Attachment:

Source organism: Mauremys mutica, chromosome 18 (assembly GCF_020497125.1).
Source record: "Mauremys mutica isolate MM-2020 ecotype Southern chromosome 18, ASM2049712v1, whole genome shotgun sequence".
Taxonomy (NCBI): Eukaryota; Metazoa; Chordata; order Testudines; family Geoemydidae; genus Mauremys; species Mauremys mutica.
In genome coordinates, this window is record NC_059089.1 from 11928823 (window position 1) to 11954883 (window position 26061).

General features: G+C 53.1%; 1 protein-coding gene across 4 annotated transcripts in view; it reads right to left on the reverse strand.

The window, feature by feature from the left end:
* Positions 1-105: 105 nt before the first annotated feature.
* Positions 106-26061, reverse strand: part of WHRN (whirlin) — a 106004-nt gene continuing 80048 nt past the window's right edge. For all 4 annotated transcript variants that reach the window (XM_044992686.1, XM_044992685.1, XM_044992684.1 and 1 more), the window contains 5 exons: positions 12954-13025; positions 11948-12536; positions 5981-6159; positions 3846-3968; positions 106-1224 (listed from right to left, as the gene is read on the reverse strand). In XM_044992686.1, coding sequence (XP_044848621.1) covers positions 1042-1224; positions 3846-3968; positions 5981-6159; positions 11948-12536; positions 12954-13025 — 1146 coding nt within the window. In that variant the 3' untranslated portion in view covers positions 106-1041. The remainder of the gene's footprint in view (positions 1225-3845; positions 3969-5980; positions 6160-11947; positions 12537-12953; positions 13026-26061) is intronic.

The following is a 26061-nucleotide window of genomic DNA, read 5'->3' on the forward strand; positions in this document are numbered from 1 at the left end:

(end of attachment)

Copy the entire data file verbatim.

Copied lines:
Source organism: Mauremys mutica, chromosome 18 (assembly GCF_020497125.1).
Source record: "Mauremys mutica isolate MM-2020 ecotype Southern chromosome 18, ASM2049712v1, whole genome shotgun sequence".
Taxonomy (NCBI): Eukaryota; Metazoa; Chordata; order Testudines; family Geoemydidae; genus Mauremys; species Mauremys mutica.
In genome coordinates, this window is record NC_059089.1 from 11928823 (window position 1) to 11954883 (window position 26061).

General features: G+C 53.1%; 1 protein-coding gene across 4 annotated transcripts in view; it reads right to left on the reverse strand.

The window, feature by feature from the left end:
* Positions 1-105: 105 nt before the first annotated feature.
* Positions 106-26061, reverse strand: part of WHRN (whirlin) — a 106004-nt gene continuing 80048 nt past the window's right edge. For all 4 annotated transcript variants that reach the window (XM_044992686.1, XM_044992685.1, XM_044992684.1 and 1 more), the window contains 5 exons: positions 12954-13025; positions 11948-12536; positions 5981-6159; positions 3846-3968; positions 106-1224 (listed from right to left, as the gene is read on the reverse strand). In XM_044992686.1, coding sequence (XP_044848621.1) covers positions 1042-1224; positions 3846-3968; positions 5981-6159; positions 11948-12536; positions 12954-13025 — 1146 coding nt within the window. In that variant the 3' untranslated portion in view covers positions 106-1041. The remainder of the gene's footprint in view (positions 1225-3845; positions 3969-5980; positions 6160-11947; positions 12537-12953; positions 13026-26061) is intronic.

The following is a 26061-nucleotide window of genomic DNA, read 5'->3' on the forward strand; positions in this document are numbered from 1 at the left end: